Sexual oppression disguised as student life

PSU’s student population is 70 percent women, and women make up approximately 52 percent of the U.S. population. So that means women are in the majority, right? Well, statistically yes, but remember, it’s not just quantity that counts, its quality. And overall, the PSU environment seems to lack greatly in quality for women. It isn’t an empowering or safe space for women in general.

What am I talking about, you ask? Well, let’s start with the surface. As I walk about the PSU campus, I am mortified to find around every hallway some form of sexual harassment being displayed. From last month’s inappropriate “Mardi Gras” display in the SMSU, shrouded in beads, (gee, I wonder what the beads represent), to the subscribing porn magazine pamphlets littering corkboards, to fliers created or co-sponsored by student groups that depict objectified, practically naked women. Perfect example: the recent Cinco De Mayo flier. This flier gives dates and times in the shadow of a sexually objectified woman. Could she be any more scantily clad? And come on, if her breasts were any bigger she’d fall over. Pahhhlease.

Now don’t get me wrong, I support and love celebrating Cinco De Mayo. Also, I am of mixed Chicana ethnicity, and I am not attacking the Latina/o groups that have worked hard to ensure a great celebration this year, but I am speaking out against the sexual objectification and exoticisation of women in this flyer, and several other flyers all around campus, regardless if they are co-sponsored by student groups or trashy places like El Gaucho, Dante’s or Berbati’s Pan.

What shocks and saddens me more than these fliers is the fact that many women have submitted to and accepted these forms of sexual degradation. Why aren’t more PSU women complaining about the porn magazines being sold at the SMSU store and PSU Bookstore? This isn’t Powell’s or Fantasy Video. This is our campus, again, with the majority of students being women. Why are we not boycotting? And Portlanders claim themselves to be activists?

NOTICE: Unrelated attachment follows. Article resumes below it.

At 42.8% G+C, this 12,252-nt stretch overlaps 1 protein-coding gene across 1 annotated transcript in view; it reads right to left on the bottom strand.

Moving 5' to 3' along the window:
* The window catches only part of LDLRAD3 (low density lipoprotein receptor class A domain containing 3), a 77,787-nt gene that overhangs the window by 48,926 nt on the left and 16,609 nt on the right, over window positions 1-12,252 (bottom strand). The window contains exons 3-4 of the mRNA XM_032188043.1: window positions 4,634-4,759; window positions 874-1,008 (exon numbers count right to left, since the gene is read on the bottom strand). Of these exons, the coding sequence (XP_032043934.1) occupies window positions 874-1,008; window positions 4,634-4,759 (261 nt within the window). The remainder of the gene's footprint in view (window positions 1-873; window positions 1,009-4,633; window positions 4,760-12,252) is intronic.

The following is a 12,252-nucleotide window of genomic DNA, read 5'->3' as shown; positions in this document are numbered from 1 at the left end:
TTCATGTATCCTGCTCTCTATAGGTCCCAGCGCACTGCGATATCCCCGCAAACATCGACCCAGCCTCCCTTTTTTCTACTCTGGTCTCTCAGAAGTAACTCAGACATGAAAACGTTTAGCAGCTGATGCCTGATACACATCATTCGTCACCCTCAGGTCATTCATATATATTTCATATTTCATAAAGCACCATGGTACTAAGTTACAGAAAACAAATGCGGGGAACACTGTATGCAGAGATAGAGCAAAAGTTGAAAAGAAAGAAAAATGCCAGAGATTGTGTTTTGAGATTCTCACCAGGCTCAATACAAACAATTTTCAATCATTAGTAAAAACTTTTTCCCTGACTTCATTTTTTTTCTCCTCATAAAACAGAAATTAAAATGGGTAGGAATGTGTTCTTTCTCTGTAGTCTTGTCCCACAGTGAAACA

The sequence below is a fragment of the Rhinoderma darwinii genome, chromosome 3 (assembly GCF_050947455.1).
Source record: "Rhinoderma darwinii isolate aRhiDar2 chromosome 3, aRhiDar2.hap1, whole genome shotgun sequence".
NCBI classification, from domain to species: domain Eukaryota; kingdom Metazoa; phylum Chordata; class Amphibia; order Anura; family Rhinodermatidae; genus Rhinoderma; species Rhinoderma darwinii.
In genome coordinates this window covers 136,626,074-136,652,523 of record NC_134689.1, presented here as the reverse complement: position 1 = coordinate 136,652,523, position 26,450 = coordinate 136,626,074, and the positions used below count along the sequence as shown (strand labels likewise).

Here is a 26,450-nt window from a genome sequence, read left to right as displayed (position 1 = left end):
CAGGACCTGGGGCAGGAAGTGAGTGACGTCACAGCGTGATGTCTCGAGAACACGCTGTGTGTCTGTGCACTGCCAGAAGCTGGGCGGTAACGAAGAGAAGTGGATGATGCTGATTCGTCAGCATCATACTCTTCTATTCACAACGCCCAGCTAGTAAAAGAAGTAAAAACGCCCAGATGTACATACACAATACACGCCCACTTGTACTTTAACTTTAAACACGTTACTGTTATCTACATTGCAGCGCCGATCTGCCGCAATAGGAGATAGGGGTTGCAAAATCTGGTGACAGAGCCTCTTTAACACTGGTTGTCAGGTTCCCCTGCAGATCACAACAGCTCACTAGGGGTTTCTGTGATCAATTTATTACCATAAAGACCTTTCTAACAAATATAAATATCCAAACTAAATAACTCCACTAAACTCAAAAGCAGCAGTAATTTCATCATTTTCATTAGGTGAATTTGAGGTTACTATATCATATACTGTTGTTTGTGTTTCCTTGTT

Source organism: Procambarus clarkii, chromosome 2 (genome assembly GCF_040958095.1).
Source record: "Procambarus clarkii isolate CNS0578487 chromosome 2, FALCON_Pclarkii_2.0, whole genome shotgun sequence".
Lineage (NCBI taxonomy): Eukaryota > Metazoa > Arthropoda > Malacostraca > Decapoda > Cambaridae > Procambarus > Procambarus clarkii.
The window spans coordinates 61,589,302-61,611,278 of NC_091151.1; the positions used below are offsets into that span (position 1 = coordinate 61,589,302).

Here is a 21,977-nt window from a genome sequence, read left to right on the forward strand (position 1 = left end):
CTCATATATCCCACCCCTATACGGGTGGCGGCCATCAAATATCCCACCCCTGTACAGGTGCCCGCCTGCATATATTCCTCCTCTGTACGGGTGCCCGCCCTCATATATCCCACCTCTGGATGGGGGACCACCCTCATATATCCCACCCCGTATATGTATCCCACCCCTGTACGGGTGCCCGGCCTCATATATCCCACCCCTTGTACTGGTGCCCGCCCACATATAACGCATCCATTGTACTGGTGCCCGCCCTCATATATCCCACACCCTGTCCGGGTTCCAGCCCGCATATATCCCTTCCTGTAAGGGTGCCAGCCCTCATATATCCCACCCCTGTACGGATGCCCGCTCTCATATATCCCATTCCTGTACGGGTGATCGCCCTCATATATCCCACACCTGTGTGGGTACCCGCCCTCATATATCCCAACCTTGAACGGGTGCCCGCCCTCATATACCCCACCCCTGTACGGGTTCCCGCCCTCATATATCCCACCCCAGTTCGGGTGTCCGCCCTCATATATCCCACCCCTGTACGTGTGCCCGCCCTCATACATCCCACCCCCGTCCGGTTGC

When I complained about these magazines to the SMSU store manager, she told me, “Well, this stuff sells.” So I ask my fellow female colleagues, how do you like being up for sale? Sadly, looking around campus I see many young women who have given up minding. Who have sold themselves for the pathetic privilege of receiving attention from sexist men and society, (if one could even consider this a privilege).

Examples? Hmmm, that’s easy. Women wearing Hustler and Playboy attire, shirts that say “Porn Star” on them. This is all you consider yourself worth and capable of being? Or my favorite: Suicide Girls paraphernalia. And please, don’t give me that carefully constructed bullshit that Suicide Girls is empowering. Let’s just put our thinking caps on for a moment.

So, you’re a woman, but don’t mind being called a girl, which places you in the “inferior” intellectual level of a child, in order for men to feel smarter, thus superior to you, right? And tell me, why you are in college again? And to top this atrocity, Suicide Girls is promoting the violence and destruction of women (and female children) as somehow sexually empowering.

Like I said before, pahhhlease. That’s like saying that if a woman rapes another woman, it’s not only considered less harmful than if done by a man, but could I then dare claim, even be feminist and/or sexually empowering? Violence is violence. And violent oppression in any disguise disempowers. But, foolishly going along with what the SMSU store manager thinks: “Well (violence) sells,” right?

Both men and women are responsible for perpetuating sexual and gender oppression. PSU is supposed to be a safe space for women and all people. Allowing PSU to continue to be a sexually repressive and degrading environment is not only illegal, but simply dehumanizing. Wake up women and male allies, and start working to create a quality environment that we as students pay for and we as human beings deserve.

Nicole-Marie DeSpain, Native-American studies, independent studies in social justice